Emotional Landscapes and Legacies

by | Jun 8, 2019 | Cultivating Community

I came across the below image yesterday and it really spoke to me. Partly because I’m interested in attachment theory and the quote reminds me of it. And partly, as finding the quote came after a great conversation I had with a friend about the responsibility of parenting and role modelling two nights ago.

Have you ever thought about what your emotional landscape and legacy looks like?
By landscape I mean  what emotional responses do you know, often express, grew up around, enjoy expressing (even if they might be negative – some of us love to sulk or become Hulk…), avoid expressing, can’t stand, are you ashamed off etc.? These are the emotions that we have been taught, observed, reinforced and made part of our own emotional arsenal.
By legacy I mean which emotional responses are you known for? When people think of or talk about a particular emotion which would you be associated with? Those are the emotions you most default to and subconsciously pass on to others as your legacy.
Chances are the people who know you best can easily tell you, because you knowingly and unknowingly constantly refer to that landscape and share that legacy in your interactions with them.

Let’s be honest – many of us haven’t necessarily had healthy emotional role models. There are and have been too many opportunities to be offended, hurt, abused by others who have also been offended, hurt and abused by others. But that does not excuse anyone from dealing with and if needs be altering their own emotional landscape and legacy. Just because we may have had parents or communities of origin in which verbal or physical abuse was the default emotional response, does not excuse us from then carrying that legacy on through our adult life.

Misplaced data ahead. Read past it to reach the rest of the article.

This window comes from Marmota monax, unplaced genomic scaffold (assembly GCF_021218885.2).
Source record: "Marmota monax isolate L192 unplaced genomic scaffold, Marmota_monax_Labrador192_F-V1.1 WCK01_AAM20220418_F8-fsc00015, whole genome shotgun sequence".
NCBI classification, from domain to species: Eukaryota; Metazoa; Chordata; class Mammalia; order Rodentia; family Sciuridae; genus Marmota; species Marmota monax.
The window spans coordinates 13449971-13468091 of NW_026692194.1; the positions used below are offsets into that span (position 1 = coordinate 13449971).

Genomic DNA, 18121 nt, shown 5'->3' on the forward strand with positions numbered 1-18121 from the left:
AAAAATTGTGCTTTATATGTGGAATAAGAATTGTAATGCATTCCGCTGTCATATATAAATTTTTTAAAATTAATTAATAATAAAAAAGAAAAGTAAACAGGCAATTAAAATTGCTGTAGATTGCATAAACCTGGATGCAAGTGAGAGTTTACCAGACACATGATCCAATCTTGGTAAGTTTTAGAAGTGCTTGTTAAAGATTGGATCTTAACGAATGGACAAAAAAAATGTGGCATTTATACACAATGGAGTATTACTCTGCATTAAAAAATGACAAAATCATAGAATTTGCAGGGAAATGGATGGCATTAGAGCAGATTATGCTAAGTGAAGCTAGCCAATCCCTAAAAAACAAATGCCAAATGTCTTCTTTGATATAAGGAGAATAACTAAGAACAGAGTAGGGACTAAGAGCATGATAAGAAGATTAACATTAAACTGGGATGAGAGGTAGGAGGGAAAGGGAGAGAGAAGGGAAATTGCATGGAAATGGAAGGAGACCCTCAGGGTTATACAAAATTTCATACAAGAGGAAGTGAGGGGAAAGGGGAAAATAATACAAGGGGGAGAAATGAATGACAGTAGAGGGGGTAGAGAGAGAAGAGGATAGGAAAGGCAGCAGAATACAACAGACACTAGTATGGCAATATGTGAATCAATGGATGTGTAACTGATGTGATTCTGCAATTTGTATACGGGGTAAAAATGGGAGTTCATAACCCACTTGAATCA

Emotional maturity is hard to cultivate and maintain – it takes time and effort. But we have a responsibility to ‘re-parent’ ourselves and the global rise of self-help books, counselling, coaching and mentoring services shows that we are catching on to that truth.
This is not to say all or most parents or communities of origin are terrible – but we can agree that no one is perfect and we can be blissfully ignorant of our inherited biases and blind spots when everyone we grew up around has the same.

One of the goals of counselling is to help clients increase their self awareness, because the more you know yourself, the better you can master your life and tackle those biases and blind spots. So, as a gift from me to you on this rainy Saturday (from where I sit), below are some questions for you to reflect on and increase your emotional self awareness.
If you get stuck because you’re not sure of the type of emotions you feel, google ‘list of emotions’ and look at the ones that mean the most to you.
If you end up feeling upset about the results of this exercise, remember, you can always change if you are willing to and there are many great counsellors and psychotherapists who are happy to help you work through issues.

If you’re not sure where to start looking, feel free to message me through my contact page and I’d be happy to help.

Now, here are my questions:

  1. How would you describe the emotional landscape of your parents/ primary care-givers/ community of origin? Feel free to use colours, tastes/smells, sounds, sensations or other descriptors instead if those work better for you.


  2. How would you describe your own emotional landscape? Feel free to use colours, tastes/smells, sounds, sensations or other descriptors instead if those work better for you.



  3. What emotional responses are you proud of expressing and would you be happy to tell or teach others about? Did you inherit them or teach them yourself?



  4. What emotional responses do you want to improve or stop altogether?



  5. What emotional legacy do you want to be known for?